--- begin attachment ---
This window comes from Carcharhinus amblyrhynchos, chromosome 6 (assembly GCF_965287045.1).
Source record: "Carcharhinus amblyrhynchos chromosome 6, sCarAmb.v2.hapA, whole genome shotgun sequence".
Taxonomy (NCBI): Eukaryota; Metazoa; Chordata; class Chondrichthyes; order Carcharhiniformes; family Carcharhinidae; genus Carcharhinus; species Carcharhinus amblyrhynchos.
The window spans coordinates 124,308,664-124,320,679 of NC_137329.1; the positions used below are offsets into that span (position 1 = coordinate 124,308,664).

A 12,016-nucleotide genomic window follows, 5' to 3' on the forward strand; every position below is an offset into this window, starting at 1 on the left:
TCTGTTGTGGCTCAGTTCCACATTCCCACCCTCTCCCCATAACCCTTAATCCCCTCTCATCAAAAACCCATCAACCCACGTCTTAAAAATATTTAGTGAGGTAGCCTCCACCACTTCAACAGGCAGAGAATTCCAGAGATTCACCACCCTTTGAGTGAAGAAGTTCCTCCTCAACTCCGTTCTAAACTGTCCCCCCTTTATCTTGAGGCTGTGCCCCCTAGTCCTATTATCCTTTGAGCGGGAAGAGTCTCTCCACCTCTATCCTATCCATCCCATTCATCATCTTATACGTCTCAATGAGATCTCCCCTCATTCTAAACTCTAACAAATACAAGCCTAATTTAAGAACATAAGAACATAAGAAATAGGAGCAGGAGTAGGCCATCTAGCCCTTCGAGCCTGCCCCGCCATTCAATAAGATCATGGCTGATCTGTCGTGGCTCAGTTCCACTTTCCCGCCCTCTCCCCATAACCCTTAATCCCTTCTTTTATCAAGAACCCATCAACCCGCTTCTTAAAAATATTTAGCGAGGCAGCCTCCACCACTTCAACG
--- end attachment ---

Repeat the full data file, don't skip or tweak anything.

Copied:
This window comes from Carcharhinus amblyrhynchos, chromosome 6 (assembly GCF_965287045.1).
Source record: "Carcharhinus amblyrhynchos chromosome 6, sCarAmb.v2.hapA, whole genome shotgun sequence".
Taxonomy (NCBI): Eukaryota; Metazoa; Chordata; class Chondrichthyes; order Carcharhiniformes; family Carcharhinidae; genus Carcharhinus; species Carcharhinus amblyrhynchos.
The window spans coordinates 124,308,664-124,320,679 of NC_137329.1; the positions used below are offsets into that span (position 1 = coordinate 124,308,664).

A 12,016-nucleotide genomic window follows, 5' to 3' on the forward strand; every position below is an offset into this window, starting at 1 on the left:
TCTGTTGTGGCTCAGTTCCACATTCCCACCCTCTCCCCATAACCCTTAATCCCCTCTCATCAAAAACCCATCAACCCACGTCTTAAAAATATTTAGTGAGGTAGCCTCCACCACTTCAACAGGCAGAGAATTCCAGAGATTCACCACCCTTTGAGTGAAGAAGTTCCTCCTCAACTCCGTTCTAAACTGTCCCCCCTTTATCTTGAGGCTGTGCCCCCTAGTCCTATTATCCTTTGAGCGGGAAGAGTCTCTCCACCTCTATCCTATCCATCCCATTCATCATCTTATACGTCTCAATGAGATCTCCCCTCATTCTAAACTCTAACAAATACAAGCCTAATTTAAGAACATAAGAACATAAGAAATAGGAGCAGGAGTAGGCCATCTAGCCCTTCGAGCCTGCCCCGCCATTCAATAAGATCATGGCTGATCTGTCGTGGCTCAGTTCCACTTTCCCGCCCTCTCCCCATAACCCTTAATCCCTTCTTTTATCAAGAACCCATCAACCCGCTTCTTAAAAATATTTAGCGAGGCAGCCTCCACCACTTCAACG